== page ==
Do Hooligan Movies Shoot and Score?

It’s been 10 years since everyone’s favourite Hobbit, Elijah Wood, surprised us all by taking the lead role in the hit British hooligan drama, Green Street. Despite originally receiving mixed reviews, the film is now renowned as arguably the best piece of football fan fiction ever made and kick started an era of violent sports-related movies during the aptly named noughties.

Non-sports fans, who might have immediately dismissed this genre, are encouraged to dabble into the world of the footy hooligan film. Many similarities can be found to critically acclaimed British classics such as Layer Cake, or Guy Ritchie’s epic duo: Lock, Stock and Two Smoking Barrels and Snatch.

“For pure adrenaline fuelled action, look no further than Rise of the Footsoldier”

For pure adrenaline fuelled action, look no further than Rise of the Footsoldier. Based on a true story, it follows the life of Carlton Leach, a former member of West Ham’s Inter City Firm (ICF) turned east-end mobster. Leach’s tale offers more than just two sets of supporters mindlessly kicking seven bells out of each other; the guns, the drugs and the gangster politics give it a gripping story.

You can perhaps argue that football violence films lack the comedic value of Ritchie’s box-office successes, but then you obviously haven’t heard Charlie Hunnam’s embarrassing Cockney accent in Green Street. Added to that, Danny Dyer’s attempted acting in The Football Factory is worthy of the Hammersmith Apollo and provides further evidence that he was always destined to join the Z-listers of Albert Square.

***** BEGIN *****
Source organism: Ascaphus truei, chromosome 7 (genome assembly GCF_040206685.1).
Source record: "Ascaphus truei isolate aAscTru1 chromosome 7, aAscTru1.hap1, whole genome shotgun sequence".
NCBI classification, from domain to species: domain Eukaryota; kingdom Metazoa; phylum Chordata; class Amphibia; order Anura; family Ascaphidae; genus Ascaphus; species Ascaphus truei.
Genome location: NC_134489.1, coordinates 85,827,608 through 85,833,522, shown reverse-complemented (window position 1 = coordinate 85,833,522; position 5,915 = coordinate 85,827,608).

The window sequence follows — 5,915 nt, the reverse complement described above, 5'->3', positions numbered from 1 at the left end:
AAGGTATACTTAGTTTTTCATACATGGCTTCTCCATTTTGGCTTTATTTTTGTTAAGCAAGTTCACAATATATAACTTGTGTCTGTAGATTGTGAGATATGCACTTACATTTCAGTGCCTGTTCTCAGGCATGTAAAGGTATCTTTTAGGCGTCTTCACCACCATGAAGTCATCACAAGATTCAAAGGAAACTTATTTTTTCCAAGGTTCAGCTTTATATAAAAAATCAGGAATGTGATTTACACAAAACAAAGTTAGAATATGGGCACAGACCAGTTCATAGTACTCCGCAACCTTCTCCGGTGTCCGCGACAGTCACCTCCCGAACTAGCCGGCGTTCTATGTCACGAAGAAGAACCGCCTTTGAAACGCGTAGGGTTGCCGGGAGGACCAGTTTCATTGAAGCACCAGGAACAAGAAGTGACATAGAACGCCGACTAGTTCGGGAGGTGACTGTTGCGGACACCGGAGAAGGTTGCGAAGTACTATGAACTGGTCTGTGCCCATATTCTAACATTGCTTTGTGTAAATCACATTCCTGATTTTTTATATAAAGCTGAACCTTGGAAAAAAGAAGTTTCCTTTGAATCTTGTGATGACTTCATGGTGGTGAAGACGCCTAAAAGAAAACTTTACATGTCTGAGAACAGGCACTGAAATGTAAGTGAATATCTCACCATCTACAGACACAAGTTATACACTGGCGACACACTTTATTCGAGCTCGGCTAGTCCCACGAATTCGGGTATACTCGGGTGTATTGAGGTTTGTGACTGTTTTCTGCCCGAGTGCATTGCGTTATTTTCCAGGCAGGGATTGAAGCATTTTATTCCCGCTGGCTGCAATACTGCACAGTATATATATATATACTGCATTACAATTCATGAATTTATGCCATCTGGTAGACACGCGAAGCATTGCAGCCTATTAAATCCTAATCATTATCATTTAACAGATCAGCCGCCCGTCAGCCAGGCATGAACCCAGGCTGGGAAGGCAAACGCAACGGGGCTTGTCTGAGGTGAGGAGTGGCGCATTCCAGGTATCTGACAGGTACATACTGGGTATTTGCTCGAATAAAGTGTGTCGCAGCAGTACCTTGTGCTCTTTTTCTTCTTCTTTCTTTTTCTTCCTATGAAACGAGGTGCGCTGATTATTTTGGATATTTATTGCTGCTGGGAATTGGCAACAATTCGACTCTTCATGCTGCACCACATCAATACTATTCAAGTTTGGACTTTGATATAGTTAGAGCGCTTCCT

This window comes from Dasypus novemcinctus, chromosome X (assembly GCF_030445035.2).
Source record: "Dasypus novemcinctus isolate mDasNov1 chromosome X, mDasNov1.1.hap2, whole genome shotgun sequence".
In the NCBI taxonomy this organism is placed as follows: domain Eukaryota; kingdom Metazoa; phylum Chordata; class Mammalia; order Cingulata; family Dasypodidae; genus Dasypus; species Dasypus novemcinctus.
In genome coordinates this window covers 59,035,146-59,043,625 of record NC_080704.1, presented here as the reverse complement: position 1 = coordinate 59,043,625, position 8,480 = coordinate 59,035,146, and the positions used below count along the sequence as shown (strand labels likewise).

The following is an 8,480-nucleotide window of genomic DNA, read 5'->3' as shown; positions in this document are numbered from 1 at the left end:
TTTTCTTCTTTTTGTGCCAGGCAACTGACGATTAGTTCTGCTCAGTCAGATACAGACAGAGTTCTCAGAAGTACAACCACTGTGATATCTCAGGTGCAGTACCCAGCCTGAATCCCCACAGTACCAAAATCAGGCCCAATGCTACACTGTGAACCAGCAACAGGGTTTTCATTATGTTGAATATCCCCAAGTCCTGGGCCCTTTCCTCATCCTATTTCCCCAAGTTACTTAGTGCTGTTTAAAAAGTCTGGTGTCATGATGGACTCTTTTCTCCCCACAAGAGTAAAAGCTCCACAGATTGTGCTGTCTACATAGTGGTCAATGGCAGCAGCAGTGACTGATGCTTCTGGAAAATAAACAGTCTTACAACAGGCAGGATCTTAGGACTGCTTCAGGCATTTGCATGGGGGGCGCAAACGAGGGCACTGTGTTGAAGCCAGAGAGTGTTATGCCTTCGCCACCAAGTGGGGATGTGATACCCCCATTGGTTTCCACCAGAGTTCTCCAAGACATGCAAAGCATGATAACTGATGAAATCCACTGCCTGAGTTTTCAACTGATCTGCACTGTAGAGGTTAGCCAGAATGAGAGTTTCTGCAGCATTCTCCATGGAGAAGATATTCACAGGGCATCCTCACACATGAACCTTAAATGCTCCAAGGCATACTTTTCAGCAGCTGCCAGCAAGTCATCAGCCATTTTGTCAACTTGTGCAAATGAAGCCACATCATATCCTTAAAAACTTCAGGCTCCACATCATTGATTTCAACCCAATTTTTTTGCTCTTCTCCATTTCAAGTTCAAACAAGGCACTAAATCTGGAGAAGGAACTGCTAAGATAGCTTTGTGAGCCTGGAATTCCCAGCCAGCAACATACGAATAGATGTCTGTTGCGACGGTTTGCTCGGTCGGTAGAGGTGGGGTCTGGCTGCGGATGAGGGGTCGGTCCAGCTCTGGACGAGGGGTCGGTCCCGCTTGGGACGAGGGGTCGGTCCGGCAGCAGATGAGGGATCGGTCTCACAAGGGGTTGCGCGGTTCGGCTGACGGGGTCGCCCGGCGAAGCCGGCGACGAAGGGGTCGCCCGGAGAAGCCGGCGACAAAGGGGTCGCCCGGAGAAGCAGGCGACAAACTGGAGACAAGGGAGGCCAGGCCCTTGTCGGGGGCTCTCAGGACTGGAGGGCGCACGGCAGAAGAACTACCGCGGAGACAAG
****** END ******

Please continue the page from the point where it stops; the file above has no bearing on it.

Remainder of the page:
The better films in this category are the ones which tap into the tribal nature of football supporters. Nick Love’s The Firm and Pat Holden’s Awaydays use young, poor and bored lads as their protagonists as they experience the initial excitement of hooliganism before realising its dark truths. Both films perfectly portray the reasons why these young men (and women) end up in violent gangs.

One of the most interesting accounts of the football violence era tells the tale of Cass Pennant, a real-life hooligan from the late 1970s, whose Jamaican heritage made him one of the few black men involved in the football violence scene. In Cass, Nonso Anozie plays the man who became synonymous with the British public for becoming the first person in the UK to be handed a long-term jail sentence under Maggie Thatcher’s strict regime.

“Danny Dyer’s attempted acting in The Football Factory is worthy of the Hammersmith Apollo and provides further evidence that he was always destined to join the Z-listers of Albert Square”

The award for best wardrobe must go to The Firm, which brilliantly, if not slightly over exaggeratedly, represents the, erm, colourful fashion choices of the football ‘casual’ era, where looking fly was almost as important as fighting. Certain critics would argue that football fans don’t really wear such ridiculous outfits, but this was proved wrong in hilarious style when Scotland Yard released images of actors from the film who they mistook for actual sought-after hooligans. In fact, The Firm even inspired yours truly to buy a very bright yellow jacket.

For reasons unknown, the era of the football violence film seems to be drawing to a close. Furthermore, the genre has now been the subject of an admittedly hilarious spoof. The Hooligan Factory deliberately parodies the likes of The Firm and Green Street, ridiculing their story lines and apparent bad acting. Nevertheless, football violence films remain a memorable part of the noughties and we should never forget the day a Hobbit helped beat up some infamously horrible Millwall hooligans.

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